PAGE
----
Rockwell: Pictures for the American People
Pola Rosen, Ed.D.
many votaries of Norman Rockwell’s work know that he lived and
drew the town and people of his beloved Stockbridge in the Berkshires,
few know that he was born in Manhattan and grew up in New Rochelle.
On the verdant knoll housing the Rockwell museum in Stockbridge,
are the sculptures by his son, Jarvis, who now lives in Rome.
Currently, there’s a wonderful audio tour at the Rockwell museum,
incorporating anecdotes about his life that expand the enjoyment
of the exhibit. Rockwell used to ride his bicycle 5 miles a day
around the town. Sometimes he would stop when he saw an interesting
face he needed for a painting and ask the townsperson to come
to his studio. A garbage collector once posed for a painting of
a religious figure and neighborhood boys posed for scenes of forbidden
fishing. The boys grew very restless maintaining their positions;
even the 50 cents an hour would not hold them until Rockwell began
clinking nickels every few minutes into cups that would later
be theirs. Soon each day, as Rockwell rode his bike, neighbors
would appear in interesting garb outside their homes, hoping he
would notice and choose them for his painting.
In 1916, Rockwell painted his first cover for The Saturday Evening
Post, a collaboration that would endure for 47 years.
Rockwell captured the spirit of small town American life and in
the process, captured the heart of Everyman. His paintings reflect
the emotions that are part of all of our lives: love of a grandfather
for a grandson, a young girl poised on the brink of womanhood,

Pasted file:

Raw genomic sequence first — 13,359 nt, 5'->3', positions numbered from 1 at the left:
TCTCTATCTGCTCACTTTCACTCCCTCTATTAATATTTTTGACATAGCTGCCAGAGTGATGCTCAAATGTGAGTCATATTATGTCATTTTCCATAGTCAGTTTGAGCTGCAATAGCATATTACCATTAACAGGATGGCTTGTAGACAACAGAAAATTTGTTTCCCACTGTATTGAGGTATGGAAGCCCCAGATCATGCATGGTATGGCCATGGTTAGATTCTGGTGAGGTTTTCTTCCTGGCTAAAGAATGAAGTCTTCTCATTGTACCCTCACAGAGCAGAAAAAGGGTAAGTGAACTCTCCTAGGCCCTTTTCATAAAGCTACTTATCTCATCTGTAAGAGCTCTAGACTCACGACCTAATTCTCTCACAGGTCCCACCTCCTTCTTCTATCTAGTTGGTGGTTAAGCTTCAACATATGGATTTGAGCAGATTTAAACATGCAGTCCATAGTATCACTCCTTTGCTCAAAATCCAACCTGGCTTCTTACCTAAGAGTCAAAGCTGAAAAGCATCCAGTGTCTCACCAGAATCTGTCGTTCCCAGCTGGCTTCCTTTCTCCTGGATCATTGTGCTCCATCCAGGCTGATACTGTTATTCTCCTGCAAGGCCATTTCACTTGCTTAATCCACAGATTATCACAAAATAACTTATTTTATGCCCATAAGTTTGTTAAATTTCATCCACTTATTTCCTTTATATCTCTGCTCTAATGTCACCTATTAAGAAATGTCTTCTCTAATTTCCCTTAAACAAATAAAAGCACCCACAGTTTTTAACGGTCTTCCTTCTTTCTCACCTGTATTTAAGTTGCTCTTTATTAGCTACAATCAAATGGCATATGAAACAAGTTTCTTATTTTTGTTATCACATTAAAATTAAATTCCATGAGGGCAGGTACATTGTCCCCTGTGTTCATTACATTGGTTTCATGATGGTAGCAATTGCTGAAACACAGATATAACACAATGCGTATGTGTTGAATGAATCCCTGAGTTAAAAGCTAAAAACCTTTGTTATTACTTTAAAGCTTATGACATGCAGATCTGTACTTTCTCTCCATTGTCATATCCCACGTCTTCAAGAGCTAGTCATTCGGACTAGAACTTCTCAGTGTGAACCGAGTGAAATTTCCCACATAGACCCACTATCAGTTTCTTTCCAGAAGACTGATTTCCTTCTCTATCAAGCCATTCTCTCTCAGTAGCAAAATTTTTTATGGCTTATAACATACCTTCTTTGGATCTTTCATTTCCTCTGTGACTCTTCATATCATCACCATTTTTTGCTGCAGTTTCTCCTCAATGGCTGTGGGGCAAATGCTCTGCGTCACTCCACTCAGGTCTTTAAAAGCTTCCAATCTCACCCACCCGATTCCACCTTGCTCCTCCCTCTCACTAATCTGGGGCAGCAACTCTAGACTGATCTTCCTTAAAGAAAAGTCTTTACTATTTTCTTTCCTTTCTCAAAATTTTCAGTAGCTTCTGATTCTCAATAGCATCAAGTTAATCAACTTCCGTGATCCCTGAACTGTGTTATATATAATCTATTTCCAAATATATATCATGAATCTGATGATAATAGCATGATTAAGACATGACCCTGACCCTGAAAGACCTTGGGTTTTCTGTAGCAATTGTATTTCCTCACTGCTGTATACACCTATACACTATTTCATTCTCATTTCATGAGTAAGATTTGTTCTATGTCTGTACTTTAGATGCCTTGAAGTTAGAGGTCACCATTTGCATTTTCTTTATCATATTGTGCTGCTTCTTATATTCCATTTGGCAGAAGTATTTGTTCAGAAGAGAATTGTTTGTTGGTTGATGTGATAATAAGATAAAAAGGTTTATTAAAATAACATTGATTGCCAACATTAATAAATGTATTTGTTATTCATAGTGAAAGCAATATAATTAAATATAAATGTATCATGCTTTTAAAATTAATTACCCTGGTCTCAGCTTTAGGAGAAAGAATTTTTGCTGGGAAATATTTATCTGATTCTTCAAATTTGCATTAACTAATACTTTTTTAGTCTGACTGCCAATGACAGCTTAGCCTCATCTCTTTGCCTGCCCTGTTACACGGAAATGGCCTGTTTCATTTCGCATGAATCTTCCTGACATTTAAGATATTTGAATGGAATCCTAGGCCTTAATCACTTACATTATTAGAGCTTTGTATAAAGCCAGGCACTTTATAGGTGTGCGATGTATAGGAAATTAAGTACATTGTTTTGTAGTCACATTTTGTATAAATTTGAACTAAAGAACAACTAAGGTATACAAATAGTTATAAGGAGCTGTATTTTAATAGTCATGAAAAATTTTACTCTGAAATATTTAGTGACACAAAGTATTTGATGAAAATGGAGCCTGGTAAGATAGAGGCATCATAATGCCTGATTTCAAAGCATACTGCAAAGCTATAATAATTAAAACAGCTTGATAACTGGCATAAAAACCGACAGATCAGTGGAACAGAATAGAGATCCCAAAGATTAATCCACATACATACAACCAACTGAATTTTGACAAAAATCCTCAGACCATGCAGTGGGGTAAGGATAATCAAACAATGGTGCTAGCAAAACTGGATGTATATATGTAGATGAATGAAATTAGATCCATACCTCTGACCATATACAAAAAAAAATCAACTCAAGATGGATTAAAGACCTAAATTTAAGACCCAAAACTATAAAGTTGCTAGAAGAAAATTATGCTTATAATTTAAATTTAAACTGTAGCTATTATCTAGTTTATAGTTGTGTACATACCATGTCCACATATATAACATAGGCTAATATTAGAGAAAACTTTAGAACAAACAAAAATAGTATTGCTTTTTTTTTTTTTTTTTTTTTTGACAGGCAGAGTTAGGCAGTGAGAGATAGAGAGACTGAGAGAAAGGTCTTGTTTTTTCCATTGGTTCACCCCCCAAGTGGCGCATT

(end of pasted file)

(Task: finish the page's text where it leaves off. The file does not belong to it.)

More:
three generations of a family sharing Thanksgiving dinner, parents
tenderly tucking their young children into bed, the town gossip
spreading rumors, the little boy running away from home.
While we associate Rockwell with prints made famous by his 322
covers for The Saturday Evening Post and sold in the shop at the
museum, his oeuvre was 70 oil paintings. Some of his limited edition
prints are available at the museum for between $1500 to about
$10,000. One of my favorites is Main Street. When you go for lunch
or dinner at the tradition-filled Red Lion Inn, you are walking
in Rockwell’s footsteps for there, Main Street lies before you,
just as it was in the 50s when Rockwell painted it.
For Education Update readers, it is interesting to note that Rockwell
was married to two schoolteachers. Mary, the mother of his three
sons, appears in many of his paintings.
In 1977, Rockwell received the nation’s highest civilian honor,
the Presidential Medal of Freedom, for his “vivid and affectionate
portraits of our country.”
Rockwell lives on in his work, which is touring the entire country.
It comes to the Guggenheim Museum in New York on November 16,
2001 through March 3, 2001. If you want to take a lovely trip
out to the countryside, the exhibit will be in Stockbridge, Massachusetts
until October 8, 2001.
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